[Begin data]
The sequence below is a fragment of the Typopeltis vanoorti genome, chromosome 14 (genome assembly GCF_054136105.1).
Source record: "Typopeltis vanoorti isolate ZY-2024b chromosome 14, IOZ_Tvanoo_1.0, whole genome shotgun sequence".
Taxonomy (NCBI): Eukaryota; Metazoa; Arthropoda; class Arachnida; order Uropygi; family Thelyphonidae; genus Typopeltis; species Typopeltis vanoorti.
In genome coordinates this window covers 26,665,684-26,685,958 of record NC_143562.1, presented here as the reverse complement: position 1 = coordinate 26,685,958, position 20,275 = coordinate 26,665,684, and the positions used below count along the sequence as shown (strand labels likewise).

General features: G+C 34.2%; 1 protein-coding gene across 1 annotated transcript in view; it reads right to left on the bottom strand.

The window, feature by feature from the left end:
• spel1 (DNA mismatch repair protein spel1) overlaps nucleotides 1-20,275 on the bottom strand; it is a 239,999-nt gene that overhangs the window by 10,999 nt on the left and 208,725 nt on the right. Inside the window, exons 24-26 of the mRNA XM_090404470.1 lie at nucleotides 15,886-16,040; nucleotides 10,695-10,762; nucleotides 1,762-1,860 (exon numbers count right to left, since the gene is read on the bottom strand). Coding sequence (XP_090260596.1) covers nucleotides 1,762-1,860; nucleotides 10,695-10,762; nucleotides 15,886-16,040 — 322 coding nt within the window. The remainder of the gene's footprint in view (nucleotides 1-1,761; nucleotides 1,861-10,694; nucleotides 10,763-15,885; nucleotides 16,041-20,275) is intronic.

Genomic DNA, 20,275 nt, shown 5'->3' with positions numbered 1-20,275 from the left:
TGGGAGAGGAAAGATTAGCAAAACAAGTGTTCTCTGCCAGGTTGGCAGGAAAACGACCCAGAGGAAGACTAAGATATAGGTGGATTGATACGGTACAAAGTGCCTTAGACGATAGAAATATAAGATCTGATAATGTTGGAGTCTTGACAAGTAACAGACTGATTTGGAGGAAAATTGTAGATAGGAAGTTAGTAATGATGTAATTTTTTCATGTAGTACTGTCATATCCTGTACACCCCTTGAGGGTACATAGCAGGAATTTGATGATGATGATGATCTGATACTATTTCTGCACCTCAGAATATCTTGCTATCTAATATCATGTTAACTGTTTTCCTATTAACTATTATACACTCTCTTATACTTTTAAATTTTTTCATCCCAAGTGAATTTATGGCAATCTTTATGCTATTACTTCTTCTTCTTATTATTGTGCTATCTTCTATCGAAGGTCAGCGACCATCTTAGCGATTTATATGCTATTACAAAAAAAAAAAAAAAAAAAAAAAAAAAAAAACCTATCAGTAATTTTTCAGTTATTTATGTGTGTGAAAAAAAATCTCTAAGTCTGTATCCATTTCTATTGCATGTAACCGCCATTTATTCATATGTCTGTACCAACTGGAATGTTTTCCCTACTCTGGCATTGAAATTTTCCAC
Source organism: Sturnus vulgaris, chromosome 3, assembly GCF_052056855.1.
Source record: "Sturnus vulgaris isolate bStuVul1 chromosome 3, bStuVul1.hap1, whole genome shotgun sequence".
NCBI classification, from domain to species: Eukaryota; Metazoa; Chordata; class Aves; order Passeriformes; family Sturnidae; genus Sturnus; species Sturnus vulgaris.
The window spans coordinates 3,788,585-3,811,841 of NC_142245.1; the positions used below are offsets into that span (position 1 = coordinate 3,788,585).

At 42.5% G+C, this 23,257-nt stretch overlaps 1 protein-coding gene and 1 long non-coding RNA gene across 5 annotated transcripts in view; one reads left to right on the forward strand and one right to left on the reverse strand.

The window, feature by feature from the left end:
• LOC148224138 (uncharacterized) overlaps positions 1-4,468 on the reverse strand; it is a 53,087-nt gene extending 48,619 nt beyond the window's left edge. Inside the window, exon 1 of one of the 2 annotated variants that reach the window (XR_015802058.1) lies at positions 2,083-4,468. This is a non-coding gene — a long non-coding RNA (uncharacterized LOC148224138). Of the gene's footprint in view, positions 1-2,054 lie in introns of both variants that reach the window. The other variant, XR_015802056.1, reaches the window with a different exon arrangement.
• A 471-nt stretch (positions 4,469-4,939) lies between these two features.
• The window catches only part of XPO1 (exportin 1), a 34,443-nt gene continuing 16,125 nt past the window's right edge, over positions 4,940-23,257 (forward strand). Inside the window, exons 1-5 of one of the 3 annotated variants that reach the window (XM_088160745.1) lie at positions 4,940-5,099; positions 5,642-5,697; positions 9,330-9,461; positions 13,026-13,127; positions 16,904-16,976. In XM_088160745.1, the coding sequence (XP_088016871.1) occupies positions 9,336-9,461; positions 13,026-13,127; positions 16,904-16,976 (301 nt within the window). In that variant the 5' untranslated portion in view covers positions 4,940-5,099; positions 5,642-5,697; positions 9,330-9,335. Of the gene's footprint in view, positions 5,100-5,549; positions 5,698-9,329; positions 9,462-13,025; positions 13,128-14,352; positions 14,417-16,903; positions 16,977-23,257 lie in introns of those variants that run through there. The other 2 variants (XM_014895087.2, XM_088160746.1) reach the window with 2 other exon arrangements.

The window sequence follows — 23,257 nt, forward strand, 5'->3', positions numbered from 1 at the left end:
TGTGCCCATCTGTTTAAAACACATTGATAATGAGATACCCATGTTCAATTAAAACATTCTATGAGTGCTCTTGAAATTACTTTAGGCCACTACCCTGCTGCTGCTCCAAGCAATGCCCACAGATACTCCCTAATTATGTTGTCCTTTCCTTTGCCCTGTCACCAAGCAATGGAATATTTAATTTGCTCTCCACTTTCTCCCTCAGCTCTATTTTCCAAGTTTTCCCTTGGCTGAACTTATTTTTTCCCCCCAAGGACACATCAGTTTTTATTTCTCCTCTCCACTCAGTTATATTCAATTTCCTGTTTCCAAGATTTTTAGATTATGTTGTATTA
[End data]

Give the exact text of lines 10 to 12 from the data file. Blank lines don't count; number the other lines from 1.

Source organism: Sturnus vulgaris, chromosome 3, assembly GCF_052056855.1.
Source record: "Sturnus vulgaris isolate bStuVul1 chromosome 3, bStuVul1.hap1, whole genome shotgun sequence".
NCBI classification, from domain to species: Eukaryota; Metazoa; Chordata; class Aves; order Passeriformes; family Sturnidae; genus Sturnus; species Sturnus vulgaris.